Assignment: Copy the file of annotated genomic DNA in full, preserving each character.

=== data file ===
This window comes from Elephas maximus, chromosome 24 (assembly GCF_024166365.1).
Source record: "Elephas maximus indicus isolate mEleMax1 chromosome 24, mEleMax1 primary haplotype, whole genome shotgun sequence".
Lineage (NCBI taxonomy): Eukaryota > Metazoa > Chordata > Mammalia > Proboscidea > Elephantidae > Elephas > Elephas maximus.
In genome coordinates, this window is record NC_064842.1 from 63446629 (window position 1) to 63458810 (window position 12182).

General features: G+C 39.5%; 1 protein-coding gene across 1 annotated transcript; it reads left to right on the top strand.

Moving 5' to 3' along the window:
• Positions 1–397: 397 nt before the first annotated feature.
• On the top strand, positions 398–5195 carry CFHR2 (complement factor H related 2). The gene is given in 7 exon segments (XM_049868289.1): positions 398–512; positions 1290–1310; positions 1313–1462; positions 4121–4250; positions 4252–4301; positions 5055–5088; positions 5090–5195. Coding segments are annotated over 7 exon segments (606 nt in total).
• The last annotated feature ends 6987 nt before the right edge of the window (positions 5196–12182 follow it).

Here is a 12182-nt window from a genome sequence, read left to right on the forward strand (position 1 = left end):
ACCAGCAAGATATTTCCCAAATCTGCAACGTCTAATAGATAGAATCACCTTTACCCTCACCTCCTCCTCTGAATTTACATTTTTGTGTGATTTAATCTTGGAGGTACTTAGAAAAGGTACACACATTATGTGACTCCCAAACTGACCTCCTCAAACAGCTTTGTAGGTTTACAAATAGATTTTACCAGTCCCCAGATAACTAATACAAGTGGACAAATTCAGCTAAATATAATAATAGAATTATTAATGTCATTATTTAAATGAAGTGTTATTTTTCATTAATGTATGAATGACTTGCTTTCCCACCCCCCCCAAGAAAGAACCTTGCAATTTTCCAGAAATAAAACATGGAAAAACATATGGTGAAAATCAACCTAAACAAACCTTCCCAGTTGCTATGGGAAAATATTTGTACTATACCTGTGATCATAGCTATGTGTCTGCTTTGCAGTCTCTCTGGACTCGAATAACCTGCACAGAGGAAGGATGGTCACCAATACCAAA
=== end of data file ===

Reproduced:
This window comes from Elephas maximus, chromosome 24 (assembly GCF_024166365.1).
Source record: "Elephas maximus indicus isolate mEleMax1 chromosome 24, mEleMax1 primary haplotype, whole genome shotgun sequence".
Lineage (NCBI taxonomy): Eukaryota > Metazoa > Chordata > Mammalia > Proboscidea > Elephantidae > Elephas > Elephas maximus.
In genome coordinates, this window is record NC_064842.1 from 63446629 (window position 1) to 63458810 (window position 12182).

General features: G+C 39.5%; 1 protein-coding gene across 1 annotated transcript; it reads left to right on the top strand.

Moving 5' to 3' along the window:
• Positions 1–397: 397 nt before the first annotated feature.
• On the top strand, positions 398–5195 carry CFHR2 (complement factor H related 2). The gene is given in 7 exon segments (XM_049868289.1): positions 398–512; positions 1290–1310; positions 1313–1462; positions 4121–4250; positions 4252–4301; positions 5055–5088; positions 5090–5195. Coding segments are annotated over 7 exon segments (606 nt in total).
• The last annotated feature ends 6987 nt before the right edge of the window (positions 5196–12182 follow it).

Here is a 12182-nt window from a genome sequence, read left to right on the forward strand (position 1 = left end):
ACCAGCAAGATATTTCCCAAATCTGCAACGTCTAATAGATAGAATCACCTTTACCCTCACCTCCTCCTCTGAATTTACATTTTTGTGTGATTTAATCTTGGAGGTACTTAGAAAAGGTACACACATTATGTGACTCCCAAACTGACCTCCTCAAACAGCTTTGTAGGTTTACAAATAGATTTTACCAGTCCCCAGATAACTAATACAAGTGGACAAATTCAGCTAAATATAATAATAGAATTATTAATGTCATTATTTAAATGAAGTGTTATTTTTCATTAATGTATGAATGACTTGCTTTCCCACCCCCCCCAAGAAAGAACCTTGCAATTTTCCAGAAATAAAACATGGAAAAACATATGGTGAAAATCAACCTAAACAAACCTTCCCAGTTGCTATGGGAAAATATTTGTACTATACCTGTGATCATAGCTATGTGTCTGCTTTGCAGTCTCTCTGGACTCGAATAACCTGCACAGAGGAAGGATGGTCACCAATACCAAA